A National Aeronautics and Space Administration (NASA) spacecraft will fly directly over Jupiter’s Great Red Spot Monday, according to NPR.
NPR reported that the Juno vehicle will fly about 5,600 miles above the planet’s iconic landmark around 10 p.m. that evening, closer than any spacecraft before it.
“It’s lasted a really long time,” Scott Bolton, the principal scientist for NASA’s Juno mission to Jupiter, said of the centuries-old giant storm.
“No scientists really understand exactly how the storm is created or why it could last so long,” added Bolton, who also works at the Southwest Research Institute in San Antonio.
“It’s possible that the roots are quite deep. So we’ll be able to take a look at that and see what’s underneath the cloud tops.”
Some Twitter users on Monday cheered the news that Juno would fly over the Great Red Spot, which is a storm that is larger than the Earth in diameter.
Juno is flying past Jupiters great red spot right now! Can't wait for pics.— Paul Senior (@DrMutanis) July 10, 2017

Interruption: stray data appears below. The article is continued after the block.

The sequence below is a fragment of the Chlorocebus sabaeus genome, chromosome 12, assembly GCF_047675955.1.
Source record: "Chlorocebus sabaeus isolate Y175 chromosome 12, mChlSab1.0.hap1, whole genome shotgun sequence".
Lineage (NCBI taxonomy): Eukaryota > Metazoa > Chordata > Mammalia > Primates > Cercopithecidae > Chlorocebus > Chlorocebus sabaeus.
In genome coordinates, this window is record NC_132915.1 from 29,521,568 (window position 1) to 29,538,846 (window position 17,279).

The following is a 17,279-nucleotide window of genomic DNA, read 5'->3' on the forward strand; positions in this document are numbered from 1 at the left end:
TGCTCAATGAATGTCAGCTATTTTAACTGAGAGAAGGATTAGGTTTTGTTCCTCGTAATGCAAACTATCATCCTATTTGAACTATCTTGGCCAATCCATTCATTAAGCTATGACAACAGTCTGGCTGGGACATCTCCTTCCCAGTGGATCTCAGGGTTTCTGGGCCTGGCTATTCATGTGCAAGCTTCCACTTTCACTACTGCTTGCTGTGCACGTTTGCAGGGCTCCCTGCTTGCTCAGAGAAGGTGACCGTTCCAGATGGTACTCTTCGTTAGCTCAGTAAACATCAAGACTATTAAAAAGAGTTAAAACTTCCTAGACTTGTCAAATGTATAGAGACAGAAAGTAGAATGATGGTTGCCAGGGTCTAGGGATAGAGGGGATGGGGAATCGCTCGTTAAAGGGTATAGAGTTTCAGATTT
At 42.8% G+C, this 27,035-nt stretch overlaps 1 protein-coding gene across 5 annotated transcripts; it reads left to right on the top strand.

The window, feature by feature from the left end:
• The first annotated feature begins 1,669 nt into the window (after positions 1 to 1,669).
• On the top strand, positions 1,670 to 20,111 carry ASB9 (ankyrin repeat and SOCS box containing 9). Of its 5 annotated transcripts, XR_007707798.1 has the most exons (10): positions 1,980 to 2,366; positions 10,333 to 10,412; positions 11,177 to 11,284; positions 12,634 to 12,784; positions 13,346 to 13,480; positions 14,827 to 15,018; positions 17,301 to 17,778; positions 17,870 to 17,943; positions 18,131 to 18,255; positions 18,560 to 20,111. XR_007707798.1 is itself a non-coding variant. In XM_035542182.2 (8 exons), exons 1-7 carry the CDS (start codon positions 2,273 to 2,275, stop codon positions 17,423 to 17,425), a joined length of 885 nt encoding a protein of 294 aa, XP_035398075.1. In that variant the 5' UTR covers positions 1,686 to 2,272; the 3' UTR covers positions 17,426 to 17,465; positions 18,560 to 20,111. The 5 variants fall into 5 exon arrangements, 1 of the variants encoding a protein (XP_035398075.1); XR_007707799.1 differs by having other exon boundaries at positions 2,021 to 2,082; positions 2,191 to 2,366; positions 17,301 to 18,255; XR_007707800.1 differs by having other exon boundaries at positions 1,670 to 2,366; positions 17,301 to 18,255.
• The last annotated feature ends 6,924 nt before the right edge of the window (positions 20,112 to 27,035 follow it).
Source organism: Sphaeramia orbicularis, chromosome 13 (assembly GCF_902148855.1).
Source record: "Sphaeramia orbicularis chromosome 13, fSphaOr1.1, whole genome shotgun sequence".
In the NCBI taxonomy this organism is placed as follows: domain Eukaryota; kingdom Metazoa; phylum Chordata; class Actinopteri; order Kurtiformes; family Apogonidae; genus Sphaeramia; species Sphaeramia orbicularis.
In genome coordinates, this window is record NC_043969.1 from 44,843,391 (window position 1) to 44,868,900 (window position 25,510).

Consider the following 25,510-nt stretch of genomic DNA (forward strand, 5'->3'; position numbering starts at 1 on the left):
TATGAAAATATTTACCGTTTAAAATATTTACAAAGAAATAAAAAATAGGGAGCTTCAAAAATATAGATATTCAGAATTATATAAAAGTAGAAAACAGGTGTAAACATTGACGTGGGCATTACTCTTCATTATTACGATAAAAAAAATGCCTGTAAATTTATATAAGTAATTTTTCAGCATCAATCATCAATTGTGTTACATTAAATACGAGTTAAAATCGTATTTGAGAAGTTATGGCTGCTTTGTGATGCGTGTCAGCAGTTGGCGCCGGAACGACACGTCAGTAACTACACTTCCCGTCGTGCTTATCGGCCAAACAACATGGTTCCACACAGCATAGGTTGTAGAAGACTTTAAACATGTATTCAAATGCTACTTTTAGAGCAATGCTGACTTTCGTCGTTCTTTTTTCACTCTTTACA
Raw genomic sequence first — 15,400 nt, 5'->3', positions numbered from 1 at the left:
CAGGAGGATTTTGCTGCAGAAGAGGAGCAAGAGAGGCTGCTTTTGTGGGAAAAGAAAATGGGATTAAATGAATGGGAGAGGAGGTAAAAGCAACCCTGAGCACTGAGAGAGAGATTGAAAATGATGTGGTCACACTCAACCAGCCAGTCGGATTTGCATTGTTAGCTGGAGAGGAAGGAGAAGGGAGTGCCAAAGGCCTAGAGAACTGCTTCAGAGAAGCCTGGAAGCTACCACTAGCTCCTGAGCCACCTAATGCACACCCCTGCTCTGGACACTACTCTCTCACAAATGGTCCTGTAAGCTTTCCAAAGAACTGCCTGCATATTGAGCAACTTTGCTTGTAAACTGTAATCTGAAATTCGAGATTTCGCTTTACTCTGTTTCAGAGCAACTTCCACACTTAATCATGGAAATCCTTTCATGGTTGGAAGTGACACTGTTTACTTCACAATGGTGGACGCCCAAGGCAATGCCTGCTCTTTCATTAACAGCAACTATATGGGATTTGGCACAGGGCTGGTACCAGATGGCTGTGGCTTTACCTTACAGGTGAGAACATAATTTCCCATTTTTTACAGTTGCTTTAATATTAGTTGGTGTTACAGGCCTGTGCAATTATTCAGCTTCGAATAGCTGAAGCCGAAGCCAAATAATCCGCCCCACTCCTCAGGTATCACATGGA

NPR reported that Juno’s orbit takes it near Jupiter ever 53 days, with each of its passes over the Great Red Spot focusing on a different type of science.
Juno’s microwave radiometer, for example, can reportedly see what kind of atmospheric structures underpin the spot.
Another tool, meanwhile, can measure the gravity field around the storm, which scientists do not yet fully understand.
“Maybe there’s a blob going around Jupiter that’s underneath the Red Spot, and we may be able to see that,” Bolton said. “Jupiter is stunning when you get near it.”
Juno’s main antenna will reportedly face away from Earth during its closest proximity to the spot, meaning data and pictures of the landmark will take several days to reach humanity.